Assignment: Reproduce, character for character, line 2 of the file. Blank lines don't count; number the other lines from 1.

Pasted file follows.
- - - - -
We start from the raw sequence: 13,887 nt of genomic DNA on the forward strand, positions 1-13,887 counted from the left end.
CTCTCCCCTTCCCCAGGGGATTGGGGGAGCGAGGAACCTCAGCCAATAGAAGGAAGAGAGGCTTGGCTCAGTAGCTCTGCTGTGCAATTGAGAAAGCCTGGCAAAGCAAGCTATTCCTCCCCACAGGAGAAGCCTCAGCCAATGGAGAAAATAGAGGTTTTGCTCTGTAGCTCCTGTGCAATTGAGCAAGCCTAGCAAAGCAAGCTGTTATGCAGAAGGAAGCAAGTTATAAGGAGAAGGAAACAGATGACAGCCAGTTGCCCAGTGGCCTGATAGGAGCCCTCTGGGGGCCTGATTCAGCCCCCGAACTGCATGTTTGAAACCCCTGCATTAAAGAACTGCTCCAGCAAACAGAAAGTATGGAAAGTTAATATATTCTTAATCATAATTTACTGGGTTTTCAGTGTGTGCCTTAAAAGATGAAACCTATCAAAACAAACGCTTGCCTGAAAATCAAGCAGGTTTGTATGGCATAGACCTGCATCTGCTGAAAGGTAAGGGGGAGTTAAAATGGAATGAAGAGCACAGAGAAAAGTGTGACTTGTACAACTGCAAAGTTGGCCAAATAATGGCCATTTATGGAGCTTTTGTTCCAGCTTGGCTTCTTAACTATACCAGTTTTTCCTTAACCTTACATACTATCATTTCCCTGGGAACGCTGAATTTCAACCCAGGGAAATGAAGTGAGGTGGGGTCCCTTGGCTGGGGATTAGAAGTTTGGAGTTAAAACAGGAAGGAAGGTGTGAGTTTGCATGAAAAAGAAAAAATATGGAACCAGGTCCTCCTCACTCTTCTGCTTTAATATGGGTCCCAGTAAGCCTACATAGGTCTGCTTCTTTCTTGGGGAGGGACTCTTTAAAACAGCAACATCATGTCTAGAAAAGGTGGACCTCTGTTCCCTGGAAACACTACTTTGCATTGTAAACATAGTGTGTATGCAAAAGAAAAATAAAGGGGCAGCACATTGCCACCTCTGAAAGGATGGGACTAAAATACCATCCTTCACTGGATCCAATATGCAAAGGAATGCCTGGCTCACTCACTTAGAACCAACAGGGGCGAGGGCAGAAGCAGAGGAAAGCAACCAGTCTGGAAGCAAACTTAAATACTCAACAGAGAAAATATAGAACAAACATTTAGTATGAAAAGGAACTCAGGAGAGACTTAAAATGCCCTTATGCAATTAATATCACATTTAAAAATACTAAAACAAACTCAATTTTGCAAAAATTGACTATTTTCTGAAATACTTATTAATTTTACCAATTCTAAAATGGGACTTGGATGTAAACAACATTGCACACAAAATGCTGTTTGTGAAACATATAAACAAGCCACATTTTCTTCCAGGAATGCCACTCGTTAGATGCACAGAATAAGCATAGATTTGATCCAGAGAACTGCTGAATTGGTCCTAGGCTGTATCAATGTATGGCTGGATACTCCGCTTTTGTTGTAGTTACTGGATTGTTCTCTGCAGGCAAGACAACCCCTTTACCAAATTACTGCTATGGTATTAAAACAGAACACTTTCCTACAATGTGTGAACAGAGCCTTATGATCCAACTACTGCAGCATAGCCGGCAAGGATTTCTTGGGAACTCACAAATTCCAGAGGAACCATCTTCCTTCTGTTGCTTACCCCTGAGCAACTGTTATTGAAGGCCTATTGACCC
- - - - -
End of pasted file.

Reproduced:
CTCTCCCCTTCCCCAGGGGATTGGGGGAGCGAGGAACCTCAGCCAATAGAAGGAAGAGAGGCTTGGCTCAGTAGCTCTGCTGTGCAATTGAGAAAGCCTGGCAAAGCAAGCTATTCCTCCCCACAGGAGAAGCCTCAGCCAATGGAGAAAATAGAGGTTTTGCTCTGTAGCTCCTGTGCAATTGAGCAAGCCTAGCAAAGCAAGCTGTTATGCAGAAGGAAGCAAGTTATAAGGAGAAGGAAACAGATGACAGCCAGTTGCCCAGTGGCCTGATAGGAGCCCTCTGGGGGCCTGATTCAGCCCCCGAACTGCATGTTTGAAACCCCTGCATTAAAGAACTGCTCCAGCAAACAGAAAGTATGGAAAGTTAATATATTCTTAATCATAATTTACTGGGTTTTCAGTGTGTGCCTTAAAAGATGAAACCTATCAAAACAAACGCTTGCCTGAAAATCAAGCAGGTTTGTATGGCATAGACCTGCATCTGCTGAAAGGTAAGGGGGAGTTAAAATGGAATGAAGAGCACAGAGAAAAGTGTGACTTGTACAACTGCAAAGTTGGCCAAATAATGGCCATTTATGGAGCTTTTGTTCCAGCTTGGCTTCTTAACTATACCAGTTTTTCCTTAACCTTACATACTATCATTTCCCTGGGAACGCTGAATTTCAACCCAGGGAAATGAAGTGAGGTGGGGTCCCTTGGCTGGGGATTAGAAGTTTGGAGTTAAAACAGGAAGGAAGGTGTGAGTTTGCATGAAAAAGAAAAAATATGGAACCAGGTCCTCCTCACTCTTCTGCTTTAATATGGGTCCCAGTAAGCCTACATAGGTCTGCTTCTTTCTTGGGGAGGGACTCTTTAAAACAGCAACATCATGTCTAGAAAAGGTGGACCTCTGTTCCCTGGAAACACTACTTTGCATTGTAAACATAGTGTGTATGCAAAAGAAAAATAAAGGGGCAGCACATTGCCACCTCTGAAAGGATGGGACTAAAATACCATCCTTCACTGGATCCAATATGCAAAGGAATGCCTGGCTCACTCACTTAGAACCAACAGGGGCGAGGGCAGAAGCAGAGGAAAGCAACCAGTCTGGAAGCAAACTTAAATACTCAACAGAGAAAATATAGAACAAACATTTAGTATGAAAAGGAACTCAGGAGAGACTTAAAATGCCCTTATGCAATTAATATCACATTTAAAAATACTAAAACAAACTCAATTTTGCAAAAATTGACTATTTTCTGAAATACTTATTAATTTTACCAATTCTAAAATGGGACTTGGATGTAAACAACATTGCACACAAAATGCTGTTTGTGAAACATATAAACAAGCCACATTTTCTTCCAGGAATGCCACTCGTTAGATGCACAGAATAAGCATAGATTTGATCCAGAGAACTGCTGAATTGGTCCTAGGCTGTATCAATGTATGGCTGGATACTCCGCTTTTGTTGTAGTTACTGGATTGTTCTCTGCAGGCAAGACAACCCCTTTACCAAATTACTGCTATGGTATTAAAACAGAACACTTTCCTACAATGTGTGAACAGAGCCTTATGATCCAACTACTGCAGCATAGCCGGCAAGGATTTCTTGGGAACTCACAAATTCCAGAGGAACCATCTTCCTTCTGTTGCTTACCCCTGAGCAACTGTTATTGAAGGCCTATTGACCC